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is, at best, a shame, and, at worst, a crime. It is a shame when a student comes out of the process not learning how to really use Calculus. It is a crime when a creative, thinking, ambitious, confident pre-med or preengineering student, who really could have excelled, flunked out, or otherwise became discouraged and couldn’t finish the required Calculus courses, and ended up changing majors or maybe even dropped out of school altogether. The actual mechanics of The Calculus are, by and large, easy. Algebra is more difficult than Calculus, at least in the bookkeeping and organization and shear number of operations needed to get through a problem. But Calculus can be made very difficult by focusing on abstract concepts. Doctors and engineers are practical, hands-on problem solvers. Those kinds of people enter into college intent on fulfilling their dream of being in a profession where they can do a lot of good, make important contributions, and enjoy the fruit of their labors. But the college Calculus course, textbooks, and professors seem to have a penchant for zeroing in on what doesn’t matter (the abstract and the useless things) and virtually avoid what does matter (application and interest). Let me give some real-world examples. To the right are five problems that appeared on a test I was given in college. Now I ask you, does that look like anything anyone would care about? Is there any usefulness to those equations? Well, maybe for the research physicist, but not for the hundreds of thousands of students who are sitting in the classroom wondering what in the world is going on here! Look at the 5th problem and tell me that something like that matters to anyone anywhere. Look at problem 3a. Is there any real-world application for that nonsense? I submit to you there is not.

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College Calculus focuses on the never-used highly-complex mathematicaltrigonometric operations that no one can grasp because they are so abstract. Future doctors and engineers deal with reality not abstract concepts. But Heaven help the future doctor and engineer who winds up in Abstract Calculus class (Heaven better help him because the professor won’t). We’ve seen the five problem gems our institutions of higher learning deem important that everyone who passes through their hallowed Calculus halls must know. Let me now show you five problems and you tell me if they have any practicality or interest to you:

1.) Given a sphere, find the dimensions of an inscribed cone such that the cone

2.)

3.)

4.)

5.)

will occupy the maximum amount of volume within the sphere. (An inscribes cone means it is fitted tightly such that its boundaries touch those of the sphere.) Now I ask you, can you grasp this concept? Do you know what is being asked? Does it have practical application? A rancher has to fence in 60,000 square feet of land in a rectangular plot along a straight highway. Fence costs are $1 per foot along the highway, and the other three sides cost $0.75 per foot. How much of each fence is necessary for minimum cost? What is this minimum cost? What are the fence dimensions? Again, can you imagine what is being asked? Of course you can. Does it have a practical application? Of course it does? Does this help you to see how The Calculus can be used? A barrel is to be constructed of a metal alloy. The barrel has to hold 40 gallons of a special fluid. The material to make the cylinder part of the barrel costs $43 per square foot, the top and bottom caps (lid and base) cost $92 per square foot. To weld the cylinder part of the barrel seam costs $3.43 per inch, and to weld the lid and base all around costs $6.76 per inch. What dimensions should the barrel be to hold 40 gallons of fluid and cost the least to fabricate? Notice that may variables are being added. Can a problem like this be figured out? Using The Calculus it sure can, and it’s easy! A Seattle fishing fleet is going after crab. Where there are 50 boats, each boat can bring in 1,000 lbs of crab. But for each boat over 50 the fleet experiences an average loss of 50 lbs of crab per boat. But then there are salaries, and each boat over 50 equates to a loss of 100 lbs of crab, and fuel costs beyond 50 boats equates to a loss of 25 lbs of crab per boat. How many boats should go out to catch the most crabs for the fleet, and find out what this maximum catch weights. Let’s add more variables, like added insurance, extra gear, etc. Did you know that The Calculus is used for problems like this? Pretty nifty, ‘eh? Take an isosceles triangle, which has two sides equal to 10 while the base and height is not known. What height should the triangle be such that the area of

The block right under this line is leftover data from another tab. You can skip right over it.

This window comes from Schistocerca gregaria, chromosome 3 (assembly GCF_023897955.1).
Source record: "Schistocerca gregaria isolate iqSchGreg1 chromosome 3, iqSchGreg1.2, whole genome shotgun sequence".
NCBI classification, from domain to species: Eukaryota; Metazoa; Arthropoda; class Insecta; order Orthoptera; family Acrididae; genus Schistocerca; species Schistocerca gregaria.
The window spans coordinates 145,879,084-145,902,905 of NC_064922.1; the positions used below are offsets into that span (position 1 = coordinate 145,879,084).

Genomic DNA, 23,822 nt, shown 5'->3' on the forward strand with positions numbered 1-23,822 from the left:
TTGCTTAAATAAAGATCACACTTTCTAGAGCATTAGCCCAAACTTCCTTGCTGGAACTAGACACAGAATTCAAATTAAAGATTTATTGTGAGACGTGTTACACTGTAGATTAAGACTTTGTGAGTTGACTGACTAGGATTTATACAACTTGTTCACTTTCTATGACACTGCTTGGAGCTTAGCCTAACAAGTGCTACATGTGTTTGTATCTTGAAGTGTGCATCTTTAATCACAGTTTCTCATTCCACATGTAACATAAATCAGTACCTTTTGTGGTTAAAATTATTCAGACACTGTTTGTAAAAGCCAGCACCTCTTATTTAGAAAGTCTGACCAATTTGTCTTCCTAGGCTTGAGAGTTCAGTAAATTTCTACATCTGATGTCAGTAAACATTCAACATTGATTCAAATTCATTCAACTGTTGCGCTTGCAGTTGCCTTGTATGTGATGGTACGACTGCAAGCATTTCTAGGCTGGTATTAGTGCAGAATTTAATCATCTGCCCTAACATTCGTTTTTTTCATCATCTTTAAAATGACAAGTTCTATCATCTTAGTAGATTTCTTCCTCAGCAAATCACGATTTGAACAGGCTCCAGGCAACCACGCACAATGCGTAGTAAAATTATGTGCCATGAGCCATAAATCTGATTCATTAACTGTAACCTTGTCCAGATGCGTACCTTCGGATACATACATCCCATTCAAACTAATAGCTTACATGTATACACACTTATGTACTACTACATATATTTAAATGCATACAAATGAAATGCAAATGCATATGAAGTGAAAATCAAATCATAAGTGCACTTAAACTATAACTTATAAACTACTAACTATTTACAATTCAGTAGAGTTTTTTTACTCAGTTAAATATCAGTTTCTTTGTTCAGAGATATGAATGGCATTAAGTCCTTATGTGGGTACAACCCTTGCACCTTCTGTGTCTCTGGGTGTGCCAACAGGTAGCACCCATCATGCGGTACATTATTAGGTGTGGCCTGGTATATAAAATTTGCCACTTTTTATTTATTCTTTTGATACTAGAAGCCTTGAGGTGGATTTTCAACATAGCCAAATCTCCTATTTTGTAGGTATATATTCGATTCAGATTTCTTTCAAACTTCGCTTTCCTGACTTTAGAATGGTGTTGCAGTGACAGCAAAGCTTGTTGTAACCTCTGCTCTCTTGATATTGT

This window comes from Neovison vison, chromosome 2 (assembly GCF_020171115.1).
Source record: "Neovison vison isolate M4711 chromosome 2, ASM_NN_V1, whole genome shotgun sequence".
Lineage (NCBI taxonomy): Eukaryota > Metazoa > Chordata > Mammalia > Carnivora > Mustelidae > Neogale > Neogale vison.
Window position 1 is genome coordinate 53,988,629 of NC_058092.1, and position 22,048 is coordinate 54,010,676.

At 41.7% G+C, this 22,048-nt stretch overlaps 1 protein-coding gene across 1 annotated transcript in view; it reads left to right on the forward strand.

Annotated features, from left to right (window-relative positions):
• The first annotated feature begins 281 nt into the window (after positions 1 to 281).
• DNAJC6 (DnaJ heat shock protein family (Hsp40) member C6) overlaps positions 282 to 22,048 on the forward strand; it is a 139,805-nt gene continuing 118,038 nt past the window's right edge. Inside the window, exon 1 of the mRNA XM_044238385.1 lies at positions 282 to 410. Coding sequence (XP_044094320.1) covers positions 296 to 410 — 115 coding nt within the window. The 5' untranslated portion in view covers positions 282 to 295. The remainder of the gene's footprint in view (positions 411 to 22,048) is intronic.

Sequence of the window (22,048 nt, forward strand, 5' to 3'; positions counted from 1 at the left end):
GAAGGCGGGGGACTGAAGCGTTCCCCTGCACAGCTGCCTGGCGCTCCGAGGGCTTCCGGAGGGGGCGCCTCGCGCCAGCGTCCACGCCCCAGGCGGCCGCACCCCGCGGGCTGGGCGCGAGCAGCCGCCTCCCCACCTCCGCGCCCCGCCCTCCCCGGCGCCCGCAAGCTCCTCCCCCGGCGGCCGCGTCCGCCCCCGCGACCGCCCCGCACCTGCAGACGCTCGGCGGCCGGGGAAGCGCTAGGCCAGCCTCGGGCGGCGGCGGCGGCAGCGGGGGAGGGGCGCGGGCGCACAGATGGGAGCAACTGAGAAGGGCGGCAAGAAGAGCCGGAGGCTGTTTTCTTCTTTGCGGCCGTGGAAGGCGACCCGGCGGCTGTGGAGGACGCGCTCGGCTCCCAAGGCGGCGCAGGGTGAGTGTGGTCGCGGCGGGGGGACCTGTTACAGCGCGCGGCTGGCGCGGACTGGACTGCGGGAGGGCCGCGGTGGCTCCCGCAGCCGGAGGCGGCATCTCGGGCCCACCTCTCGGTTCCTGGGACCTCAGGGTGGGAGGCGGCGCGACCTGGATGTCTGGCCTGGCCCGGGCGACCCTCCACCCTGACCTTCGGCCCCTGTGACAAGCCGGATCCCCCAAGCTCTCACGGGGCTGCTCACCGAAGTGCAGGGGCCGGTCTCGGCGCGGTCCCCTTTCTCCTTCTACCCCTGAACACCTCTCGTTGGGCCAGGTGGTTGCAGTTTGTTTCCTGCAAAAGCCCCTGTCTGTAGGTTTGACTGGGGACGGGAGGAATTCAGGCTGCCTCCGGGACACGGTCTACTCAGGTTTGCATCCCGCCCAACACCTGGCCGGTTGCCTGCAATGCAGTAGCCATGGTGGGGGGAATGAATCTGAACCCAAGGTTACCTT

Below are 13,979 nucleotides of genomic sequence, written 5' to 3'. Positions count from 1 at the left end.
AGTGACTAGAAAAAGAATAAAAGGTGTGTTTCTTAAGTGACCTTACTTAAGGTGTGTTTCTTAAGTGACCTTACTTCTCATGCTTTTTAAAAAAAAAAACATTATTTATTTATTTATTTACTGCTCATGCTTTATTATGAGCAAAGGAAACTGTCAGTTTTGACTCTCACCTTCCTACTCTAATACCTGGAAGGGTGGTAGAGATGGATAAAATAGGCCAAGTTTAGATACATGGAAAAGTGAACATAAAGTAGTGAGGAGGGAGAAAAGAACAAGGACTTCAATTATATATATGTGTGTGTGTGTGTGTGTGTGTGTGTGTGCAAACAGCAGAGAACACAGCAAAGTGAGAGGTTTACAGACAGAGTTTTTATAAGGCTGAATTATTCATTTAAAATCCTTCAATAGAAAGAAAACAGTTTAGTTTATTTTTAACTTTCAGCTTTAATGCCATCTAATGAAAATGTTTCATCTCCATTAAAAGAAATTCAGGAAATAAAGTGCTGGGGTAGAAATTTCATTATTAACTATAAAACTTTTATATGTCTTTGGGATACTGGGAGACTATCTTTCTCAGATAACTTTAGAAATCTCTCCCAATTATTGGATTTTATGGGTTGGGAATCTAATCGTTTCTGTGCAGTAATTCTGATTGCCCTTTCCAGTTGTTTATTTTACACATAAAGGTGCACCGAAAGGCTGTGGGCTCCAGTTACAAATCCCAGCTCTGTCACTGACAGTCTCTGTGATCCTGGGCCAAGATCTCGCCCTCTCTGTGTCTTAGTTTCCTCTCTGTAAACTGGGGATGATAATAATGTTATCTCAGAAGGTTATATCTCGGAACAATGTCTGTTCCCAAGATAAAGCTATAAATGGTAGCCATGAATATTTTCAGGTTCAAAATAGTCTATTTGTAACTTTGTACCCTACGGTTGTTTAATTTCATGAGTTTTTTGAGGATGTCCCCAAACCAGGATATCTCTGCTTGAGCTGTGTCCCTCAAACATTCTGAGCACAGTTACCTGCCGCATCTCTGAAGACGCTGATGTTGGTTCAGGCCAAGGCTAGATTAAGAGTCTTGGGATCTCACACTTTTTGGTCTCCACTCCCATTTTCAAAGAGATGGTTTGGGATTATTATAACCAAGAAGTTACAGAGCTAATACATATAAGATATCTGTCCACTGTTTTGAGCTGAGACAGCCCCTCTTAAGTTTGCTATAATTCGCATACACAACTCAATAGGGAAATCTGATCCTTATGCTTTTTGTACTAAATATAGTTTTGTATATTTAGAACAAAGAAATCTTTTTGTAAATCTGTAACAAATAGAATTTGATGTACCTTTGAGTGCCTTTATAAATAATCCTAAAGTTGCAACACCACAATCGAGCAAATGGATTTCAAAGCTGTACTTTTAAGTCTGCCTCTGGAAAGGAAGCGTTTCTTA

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the triangle is a maximum? Also find the area of the triangle. Another problem that you can grasp immediately then go about setting it up to solve… The point of the above problems is that The Calculus has a great many applications. One time I had to solve a volume problem at work as a young engineer. I had to determine the amount of solder in a circuit board thru-hole that had a component leg in the hole. Of interest was the volume of the solder relative to the volume of gold that dissolved off the component leg and into solder. I cross-sectioned the board and derived a curve for the solder that had wicked up the component’s leg (like a meniscus). From there I used The Calculus to “revolve” the line around 360° to arrive at a volume. That report caught the eye of a program manager who subsequently recruited me for a high-visibility “tiger team” to solve some specific production and design issues. Yet the student doesn’t come out of class knowing a lot about practical applications. They’re too busy double-integrating the inverse hyperbolic cosine over some transcendental (non linear) function raised to the square of some tangent function. All of which takes all of their time to just pass the class and to heck with coming out of it knowing anything useful. If colleges taught more on problem-solving, how to think to set problems up, and then how to solve them, we’d have better engineers and a whole lot more of them, and more doctors too. We’d be using The Calculus for everyday problems, just like add, subtract, multiply, and divide, we’d be able to add two more “reflective” mathematical operations, differentiation (slope finding) and integration (area finding). One of my college mentors was a research physicist from the University of Washington. This man was brilliant in anything technical. A wizard of wizards! He had a leg ailment and was studying his medicine, dosages, results, etc., and he was using Calculus equations he developed to do it. Now, it was second nature for the physicist to do this, just like it’s second nature for you to add and subtract in your checkbook. Imagine, expanding the four basic math operations (+, -, x, /) and adding two more (d, S), that’s half again what you began with, a huge advantage to you in your everyday life. It’s like having another half alphabet to work with for a journalist. Imagine what he could do with more resources! I believe that I can teach anyone how to use The Calculus in two hours if they have the aptitude and attitude to learn it. It’s not hard. It shouldn’t be the college course that eliminates so many bright, creative people form their dream. The best book on the subject is How To Enjoy Calculus by Eli S. Pine. See www.enjoycalculus.com to obtain his excellent materials.